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Backlash continues to grow against Clearview AI, the company that created a facial recognition app by scraping public photos, with a class-action lawsuit filed against the company and one state barring its police departments from using the technology.
The existence of the company’s app, and its use by law enforcement, was first reported by the New York Times earlier this month. The revelations sparked immediate criticism among digital rights and civil rights groups, who continued to raise alarms in a letter on Monday.
On Monday, the Electronic Privacy Information Center and more than 35 other organizations including Fight for the Future, Demand Progress, the Electronic Frontier Foundation, Color of Change, and Free Press Action, sent a letter to the Privacy and Civil Liberties Oversight Board, an independent agency in the executive branch, recommending the suspension of facial recognition systems in the federal government, citing Clearview AI’s relationship with law enforcement.
“While we do not believe that that improved accuracy of facial recognition would justify further deployment, we do believe that the obvious problems with bias and discrimination in the systems that are currently in use is an additional reason to recommend a blanket moratorium,” the letter reads.
The facial recognition app is facing even more pushback.
ZDNet reports that a lawsuit was filed in Illinois alleging that it violated the Illinois Biometric Information Privacy Act. The law, which was passed in 2008, requires companies to get opt-in consent when collecting biometric data like fingerprints or faceprints, according to the Electronic Frontier Foundation.
“Without obtaining any consent and without notice, Defendant Clearview used the internet to covertly gather information on millions of American citizens, collecting approximately three billion pictures of them, without any reason to suspect any of them of having done anything wrong, ever,” the lawsuit, obtained by ZDNet, reads. “After obtaining these images, Clearview used artificial intelligence algorithms to scan the facial geometry of each individual depicted in the images, a technique that violates multiple privacy laws… However, almost none of the citizens in the database has ever been arrested, much less been convicted. Yet these criminal investigatory records are being maintained on them, and provide government almost instantaneous access to almost every aspect of their digital lives.”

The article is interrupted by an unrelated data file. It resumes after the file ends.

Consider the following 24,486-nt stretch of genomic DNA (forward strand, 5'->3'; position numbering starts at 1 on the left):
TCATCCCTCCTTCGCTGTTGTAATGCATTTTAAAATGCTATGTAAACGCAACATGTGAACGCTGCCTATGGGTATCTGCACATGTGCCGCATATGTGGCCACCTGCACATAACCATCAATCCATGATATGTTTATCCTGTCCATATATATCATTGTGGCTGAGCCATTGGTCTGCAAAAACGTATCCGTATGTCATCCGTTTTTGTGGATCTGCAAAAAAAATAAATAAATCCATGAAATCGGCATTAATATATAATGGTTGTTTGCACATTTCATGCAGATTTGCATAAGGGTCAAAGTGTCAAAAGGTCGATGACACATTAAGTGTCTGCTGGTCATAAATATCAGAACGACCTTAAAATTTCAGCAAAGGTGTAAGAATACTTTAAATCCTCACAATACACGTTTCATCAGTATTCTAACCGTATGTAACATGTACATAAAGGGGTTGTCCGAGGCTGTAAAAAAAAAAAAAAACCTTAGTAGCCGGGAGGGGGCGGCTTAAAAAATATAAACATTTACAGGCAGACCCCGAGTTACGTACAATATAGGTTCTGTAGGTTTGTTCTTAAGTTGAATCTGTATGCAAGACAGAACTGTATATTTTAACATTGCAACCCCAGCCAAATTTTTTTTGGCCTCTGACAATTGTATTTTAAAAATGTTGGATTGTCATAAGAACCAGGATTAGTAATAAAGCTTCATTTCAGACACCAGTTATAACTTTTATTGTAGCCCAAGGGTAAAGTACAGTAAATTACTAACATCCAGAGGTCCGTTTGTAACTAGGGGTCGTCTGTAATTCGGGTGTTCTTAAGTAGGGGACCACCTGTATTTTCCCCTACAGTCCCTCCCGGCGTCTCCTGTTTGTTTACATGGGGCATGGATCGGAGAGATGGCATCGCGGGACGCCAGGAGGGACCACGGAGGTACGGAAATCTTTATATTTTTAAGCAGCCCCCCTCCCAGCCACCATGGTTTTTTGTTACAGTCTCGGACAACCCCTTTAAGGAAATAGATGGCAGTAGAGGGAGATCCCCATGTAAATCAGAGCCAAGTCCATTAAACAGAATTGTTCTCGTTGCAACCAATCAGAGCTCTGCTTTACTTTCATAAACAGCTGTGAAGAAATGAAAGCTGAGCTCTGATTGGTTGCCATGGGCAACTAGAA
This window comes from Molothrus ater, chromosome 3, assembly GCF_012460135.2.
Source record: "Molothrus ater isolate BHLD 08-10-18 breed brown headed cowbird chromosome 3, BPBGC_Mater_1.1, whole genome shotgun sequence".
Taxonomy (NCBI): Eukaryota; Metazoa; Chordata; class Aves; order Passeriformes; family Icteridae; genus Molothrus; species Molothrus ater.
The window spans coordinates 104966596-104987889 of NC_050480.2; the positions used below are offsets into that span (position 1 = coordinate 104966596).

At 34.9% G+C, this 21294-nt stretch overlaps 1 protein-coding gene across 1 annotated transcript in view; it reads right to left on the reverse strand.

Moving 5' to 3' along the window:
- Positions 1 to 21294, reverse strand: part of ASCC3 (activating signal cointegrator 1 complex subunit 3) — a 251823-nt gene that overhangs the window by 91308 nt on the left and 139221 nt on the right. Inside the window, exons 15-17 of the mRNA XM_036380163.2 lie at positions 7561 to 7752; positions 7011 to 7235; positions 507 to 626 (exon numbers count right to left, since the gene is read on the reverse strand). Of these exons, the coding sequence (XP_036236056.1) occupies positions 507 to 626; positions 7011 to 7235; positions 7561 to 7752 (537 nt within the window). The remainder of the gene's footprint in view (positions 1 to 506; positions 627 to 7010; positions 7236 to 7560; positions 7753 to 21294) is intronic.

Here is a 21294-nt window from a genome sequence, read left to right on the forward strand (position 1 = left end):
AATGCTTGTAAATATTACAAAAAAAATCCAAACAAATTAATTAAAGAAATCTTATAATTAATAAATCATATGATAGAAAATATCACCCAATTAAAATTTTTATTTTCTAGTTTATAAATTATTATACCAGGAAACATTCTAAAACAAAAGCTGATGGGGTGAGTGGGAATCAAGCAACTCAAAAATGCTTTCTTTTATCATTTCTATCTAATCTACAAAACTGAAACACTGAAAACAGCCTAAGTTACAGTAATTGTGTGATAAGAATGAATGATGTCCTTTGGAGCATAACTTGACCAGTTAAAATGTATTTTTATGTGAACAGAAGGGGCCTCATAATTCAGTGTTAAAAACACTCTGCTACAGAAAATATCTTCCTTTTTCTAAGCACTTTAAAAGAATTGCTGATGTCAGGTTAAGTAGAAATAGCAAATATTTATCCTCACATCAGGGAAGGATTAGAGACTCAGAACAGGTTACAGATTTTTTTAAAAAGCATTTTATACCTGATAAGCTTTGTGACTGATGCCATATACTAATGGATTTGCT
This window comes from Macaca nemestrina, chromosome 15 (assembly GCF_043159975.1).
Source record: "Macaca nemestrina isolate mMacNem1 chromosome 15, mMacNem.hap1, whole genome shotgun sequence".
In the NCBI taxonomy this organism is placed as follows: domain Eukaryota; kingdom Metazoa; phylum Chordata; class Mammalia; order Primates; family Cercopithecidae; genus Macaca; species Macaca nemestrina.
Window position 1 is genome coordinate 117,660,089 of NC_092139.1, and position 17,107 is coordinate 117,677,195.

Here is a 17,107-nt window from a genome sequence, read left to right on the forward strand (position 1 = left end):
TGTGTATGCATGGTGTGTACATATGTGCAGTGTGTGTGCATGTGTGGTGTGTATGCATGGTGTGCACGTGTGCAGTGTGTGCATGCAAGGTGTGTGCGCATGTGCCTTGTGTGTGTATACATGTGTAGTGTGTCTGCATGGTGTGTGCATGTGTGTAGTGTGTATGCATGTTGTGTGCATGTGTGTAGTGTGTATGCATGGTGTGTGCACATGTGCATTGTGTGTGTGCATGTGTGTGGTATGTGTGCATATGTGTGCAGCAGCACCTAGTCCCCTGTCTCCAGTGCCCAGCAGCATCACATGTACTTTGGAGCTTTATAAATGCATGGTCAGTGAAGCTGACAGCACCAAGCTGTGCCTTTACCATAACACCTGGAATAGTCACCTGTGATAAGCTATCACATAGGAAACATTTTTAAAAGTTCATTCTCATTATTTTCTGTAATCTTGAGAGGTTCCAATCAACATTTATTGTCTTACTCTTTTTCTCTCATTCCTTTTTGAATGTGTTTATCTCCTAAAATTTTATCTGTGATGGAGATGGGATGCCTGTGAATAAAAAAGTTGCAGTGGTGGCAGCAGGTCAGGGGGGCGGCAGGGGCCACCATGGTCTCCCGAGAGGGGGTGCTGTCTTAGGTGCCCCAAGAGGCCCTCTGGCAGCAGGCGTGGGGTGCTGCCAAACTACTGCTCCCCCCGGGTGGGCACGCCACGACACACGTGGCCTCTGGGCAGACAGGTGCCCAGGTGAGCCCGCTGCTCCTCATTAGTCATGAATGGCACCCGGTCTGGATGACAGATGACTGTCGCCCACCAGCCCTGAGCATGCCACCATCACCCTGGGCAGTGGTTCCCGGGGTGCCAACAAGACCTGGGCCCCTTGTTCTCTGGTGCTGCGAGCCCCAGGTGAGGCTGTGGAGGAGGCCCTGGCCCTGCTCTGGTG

The suit was filed in U.S. District Court for the Northern District of Illinois Eastern Division last week.
Meanwhile, New Jersey Attorney General Gurbir Grewal told the prosecutors in the state that police officers should not use the Clearview app, NJ.com reports. A police department in Clifton, N.J. used a free trial of Clearview, which identified shoplifters, among other things, the Times reported.
Grewal’s office sent a cease-and-desist to Clearview after it used images of Grewal in a promotional video about the technology’s use in a sting operation last year, the Times reports.
Last week, Twitter sent a cease-and-desist letter to Clearview, accusing it of violating its policies by using photos from it.
Sen. Edward Markey (D-Mass.) has also sent a letter to the company saying that its database of photos “appears to pose particularly chilling privacy risks.”
- What you need to know about Clearview AI and its facial recognition app
- London’s real-time facial recognition program a ‘breathtaking assault’ on civil rights
- Twitter sends cease-and-desist letter to facial recognition firm scraping its images
- New study shows persistent racial bias in facial recognition
Andrew Wyrich is a politics staff writer for the Daily Dot, covering the intersection of politics and the internet. Andrew has written for USA Today, NorthJersey.com, and other newspapers and websites. His work has been recognized by the Society of the Silurians, Investigative Reporters & Editors (IRE), and the Society of Professional Journalists (SPJ).